Excerpt from Valgrind documentation

3.3  Explanation of error messages from Memcheck

Despite considerable sophistication under the hood, Memcheck can only really detect two kinds of errors, use of illegal addresses, and use of undefined values. Nevertheless, this is enough to help you discover all sorts of memory-management nasties in your code. This section presents a quick summary of what error messages mean.

3.3.1  Illegal read / Illegal write errors

For example:
  Invalid read of size 4
     at 0x40F6BBCC: (within /usr/lib/libpng.so.
     by 0x40F6B804: (within /usr/lib/libpng.so.
     by 0x40B07FF4: read_png_image__FP8QImageIO (kernel/qpngio.cpp:326)
     by 0x40AC751B: QImageIO::read() (kernel/qimage.cpp:3621)
     Address 0xBFFFF0E0 is not stack'd, malloc'd or free'd

This happens when your program reads or writes memory at a place which Memcheck reckons it shouldn't. In this example, the program did a 4-byte read at address 0xBFFFF0E0, somewhere within the system-supplied library libpng.so., which was called from somewhere else in the same library, called from line 326 of qpngio.cpp, and so on.

Memcheck tries to establish what the illegal address might relate to, since that's often useful. So, if it points into a block of memory which has already been freed, you'll be informed of this, and also where the block was free'd at. Likewise, if it should turn out to be just off the end of a malloc'd block, a common result of off-by-one-errors in array subscripting, you'll be informed of this fact, and also where the block was malloc'd.

In this example, Memcheck can't identify the address. Actually the address is on the stack, but, for some reason, this is not a valid stack address -- it is below the stack pointer, %esp, and that isn't allowed. In this particular case it's probably caused by gcc generating invalid code, a known bug in various flavours of gcc.

Note that Memcheck only tells you that your program is about to access memory at an illegal address. It can't stop the access from happening. So, if your program makes an access which normally would result in a segmentation fault, you program will still suffer the same fate -- but you will get a message from Memcheck immediately prior to this. In this particular example, reading junk on the stack is non-fatal, and the program stays alive.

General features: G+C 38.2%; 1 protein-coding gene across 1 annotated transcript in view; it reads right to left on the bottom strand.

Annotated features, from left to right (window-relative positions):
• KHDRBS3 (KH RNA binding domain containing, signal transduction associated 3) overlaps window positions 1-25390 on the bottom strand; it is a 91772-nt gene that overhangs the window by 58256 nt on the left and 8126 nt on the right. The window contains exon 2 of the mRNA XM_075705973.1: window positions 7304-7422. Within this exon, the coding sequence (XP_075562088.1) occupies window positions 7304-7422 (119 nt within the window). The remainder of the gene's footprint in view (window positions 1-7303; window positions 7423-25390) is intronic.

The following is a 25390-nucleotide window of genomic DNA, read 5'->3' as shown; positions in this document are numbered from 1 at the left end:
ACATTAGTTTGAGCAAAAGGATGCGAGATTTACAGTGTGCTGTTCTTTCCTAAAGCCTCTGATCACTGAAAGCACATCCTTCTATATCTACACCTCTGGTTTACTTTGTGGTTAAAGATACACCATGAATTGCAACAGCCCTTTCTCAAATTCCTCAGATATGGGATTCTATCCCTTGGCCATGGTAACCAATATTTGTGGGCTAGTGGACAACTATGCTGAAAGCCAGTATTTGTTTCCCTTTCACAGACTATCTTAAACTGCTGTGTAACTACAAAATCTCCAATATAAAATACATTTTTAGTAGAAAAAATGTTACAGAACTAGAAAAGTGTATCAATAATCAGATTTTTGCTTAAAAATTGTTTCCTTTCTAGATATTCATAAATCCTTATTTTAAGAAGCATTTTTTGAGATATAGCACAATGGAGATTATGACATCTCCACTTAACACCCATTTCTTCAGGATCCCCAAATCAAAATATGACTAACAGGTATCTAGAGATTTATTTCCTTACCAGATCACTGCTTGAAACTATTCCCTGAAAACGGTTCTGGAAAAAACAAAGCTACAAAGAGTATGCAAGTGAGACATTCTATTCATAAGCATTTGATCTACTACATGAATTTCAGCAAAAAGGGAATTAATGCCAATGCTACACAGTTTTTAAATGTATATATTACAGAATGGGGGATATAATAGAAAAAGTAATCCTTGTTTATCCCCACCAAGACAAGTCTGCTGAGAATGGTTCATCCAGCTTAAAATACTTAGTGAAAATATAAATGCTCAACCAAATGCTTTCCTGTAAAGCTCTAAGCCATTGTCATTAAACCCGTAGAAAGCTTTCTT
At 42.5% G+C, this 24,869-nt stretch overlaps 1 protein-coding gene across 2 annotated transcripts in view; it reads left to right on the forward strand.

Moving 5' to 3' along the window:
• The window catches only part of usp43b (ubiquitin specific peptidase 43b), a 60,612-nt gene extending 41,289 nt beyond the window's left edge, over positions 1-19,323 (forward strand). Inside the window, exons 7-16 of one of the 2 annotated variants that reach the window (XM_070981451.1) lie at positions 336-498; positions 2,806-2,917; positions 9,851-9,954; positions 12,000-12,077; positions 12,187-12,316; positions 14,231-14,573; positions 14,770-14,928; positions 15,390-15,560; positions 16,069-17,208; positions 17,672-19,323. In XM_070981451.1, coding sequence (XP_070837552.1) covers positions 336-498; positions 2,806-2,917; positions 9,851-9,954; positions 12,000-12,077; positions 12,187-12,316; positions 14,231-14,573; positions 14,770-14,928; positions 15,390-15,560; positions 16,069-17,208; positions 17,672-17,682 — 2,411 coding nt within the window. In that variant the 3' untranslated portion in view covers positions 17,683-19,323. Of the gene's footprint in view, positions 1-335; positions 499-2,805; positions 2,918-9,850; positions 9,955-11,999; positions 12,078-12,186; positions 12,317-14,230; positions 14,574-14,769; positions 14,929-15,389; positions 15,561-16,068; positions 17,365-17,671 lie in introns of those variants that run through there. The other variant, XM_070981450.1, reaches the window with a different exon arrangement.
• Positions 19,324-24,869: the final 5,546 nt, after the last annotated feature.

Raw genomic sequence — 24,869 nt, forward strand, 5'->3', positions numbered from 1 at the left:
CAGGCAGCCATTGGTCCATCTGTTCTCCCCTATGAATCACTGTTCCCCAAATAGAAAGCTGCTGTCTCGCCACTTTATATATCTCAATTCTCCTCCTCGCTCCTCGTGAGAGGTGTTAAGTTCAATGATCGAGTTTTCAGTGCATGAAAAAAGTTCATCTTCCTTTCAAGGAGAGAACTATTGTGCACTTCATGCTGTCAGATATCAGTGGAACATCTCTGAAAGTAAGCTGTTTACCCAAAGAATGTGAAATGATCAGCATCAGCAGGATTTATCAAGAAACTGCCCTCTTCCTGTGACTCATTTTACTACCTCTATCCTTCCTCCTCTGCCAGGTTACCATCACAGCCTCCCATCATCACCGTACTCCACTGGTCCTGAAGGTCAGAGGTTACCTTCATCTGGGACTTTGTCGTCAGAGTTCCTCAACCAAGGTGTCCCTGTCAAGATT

3.3.2  Use of uninitialised values

For example:
  Conditional jump or move depends on uninitialised value(s)
     at 0x402DFA94: _IO_vfprintf (_itoa.h:49)
     by 0x402E8476: _IO_printf (printf.c:36)
     by 0x8048472: main (tests/manuel1.c:8)
     by 0x402A6E5E: __libc_start_main (libc-start.c:129)

An uninitialised-value use error is reported when your program uses a value which hasn't been initialised -- in other words, is undefined. Here, the undefined value is used somewhere inside the printf() machinery of the C library. This error was reported when running the following small program:

  int main()
    int x;
    printf ("x = %d\n", x);

It is important to understand that your program can copy around junk (uninitialised) data to its heart's content. Memcheck observes this and keeps track of the data, but does not complain. A complaint is issued only when your program attempts to make use of uninitialised data. In this example, x is uninitialised. Memcheck observes the value being passed to _IO_printf and thence to _IO_vfprintf, but makes no comment. However, _IO_vfprintf has to examine the value of x so it can turn it into the corresponding ASCII string, and it is at this point that Memcheck complains.

Sources of uninitialised data tend to be:

3.3.3  Illegal frees

For example:
  Invalid free()
     at 0x4004FFDF: free (vg_clientmalloc.c:577)
     by 0x80484C7: main (tests/doublefree.c:10)
     by 0x402A6E5E: __libc_start_main (libc-start.c:129)
     by 0x80483B1: (within tests/doublefree)
     Address 0x3807F7B4 is 0 bytes inside a block of size 177 free'd
     at 0x4004FFDF: free (vg_clientmalloc.c:577)
     by 0x80484C7: main (tests/doublefree.c:10)
     by 0x402A6E5E: __libc_start_main (libc-start.c:129)
     by 0x80483B1: (within tests/doublefree)